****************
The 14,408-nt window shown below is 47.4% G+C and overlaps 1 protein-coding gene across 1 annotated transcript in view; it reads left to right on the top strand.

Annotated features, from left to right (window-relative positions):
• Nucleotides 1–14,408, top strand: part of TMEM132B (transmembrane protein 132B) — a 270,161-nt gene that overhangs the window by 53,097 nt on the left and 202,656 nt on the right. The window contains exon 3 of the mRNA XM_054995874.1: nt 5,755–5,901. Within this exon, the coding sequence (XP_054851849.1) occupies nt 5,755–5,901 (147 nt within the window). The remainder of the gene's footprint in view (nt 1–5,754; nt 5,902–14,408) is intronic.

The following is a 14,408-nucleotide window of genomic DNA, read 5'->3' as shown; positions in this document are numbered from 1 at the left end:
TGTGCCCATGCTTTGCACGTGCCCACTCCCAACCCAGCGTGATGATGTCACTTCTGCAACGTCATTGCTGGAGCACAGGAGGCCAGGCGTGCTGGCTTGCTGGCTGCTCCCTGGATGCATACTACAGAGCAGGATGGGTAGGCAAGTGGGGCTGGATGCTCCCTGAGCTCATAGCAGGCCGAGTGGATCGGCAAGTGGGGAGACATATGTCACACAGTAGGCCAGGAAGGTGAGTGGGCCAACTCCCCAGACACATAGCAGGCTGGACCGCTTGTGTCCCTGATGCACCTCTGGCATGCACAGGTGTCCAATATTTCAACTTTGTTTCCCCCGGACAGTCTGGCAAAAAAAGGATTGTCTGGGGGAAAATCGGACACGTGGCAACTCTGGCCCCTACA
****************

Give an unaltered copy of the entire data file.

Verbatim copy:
The 14,408-nt window shown below is 47.4% G+C and overlaps 1 protein-coding gene across 1 annotated transcript in view; it reads left to right on the top strand.

Annotated features, from left to right (window-relative positions):
• Nucleotides 1–14,408, top strand: part of TMEM132B (transmembrane protein 132B) — a 270,161-nt gene that overhangs the window by 53,097 nt on the left and 202,656 nt on the right. The window contains exon 3 of the mRNA XM_054995874.1: nt 5,755–5,901. Within this exon, the coding sequence (XP_054851849.1) occupies nt 5,755–5,901 (147 nt within the window). The remainder of the gene's footprint in view (nt 1–5,754; nt 5,902–14,408) is intronic.

The following is a 14,408-nucleotide window of genomic DNA, read 5'->3' as shown; positions in this document are numbered from 1 at the left end:
TGTGCCCATGCTTTGCACGTGCCCACTCCCAACCCAGCGTGATGATGTCACTTCTGCAACGTCATTGCTGGAGCACAGGAGGCCAGGCGTGCTGGCTTGCTGGCTGCTCCCTGGATGCATACTACAGAGCAGGATGGGTAGGCAAGTGGGGCTGGATGCTCCCTGAGCTCATAGCAGGCCGAGTGGATCGGCAAGTGGGGAGACATATGTCACACAGTAGGCCAGGAAGGTGAGTGGGCCAACTCCCCAGACACATAGCAGGCTGGACCGCTTGTGTCCCTGATGCACCTCTGGCATGCACAGGTGTCCAATATTTCAACTTTGTTTCCCCCGGACAGTCTGGCAAAAAAAGGATTGTCTGGGGGAAAATCGGACACGTGGCAACTCTGGCCCCTACA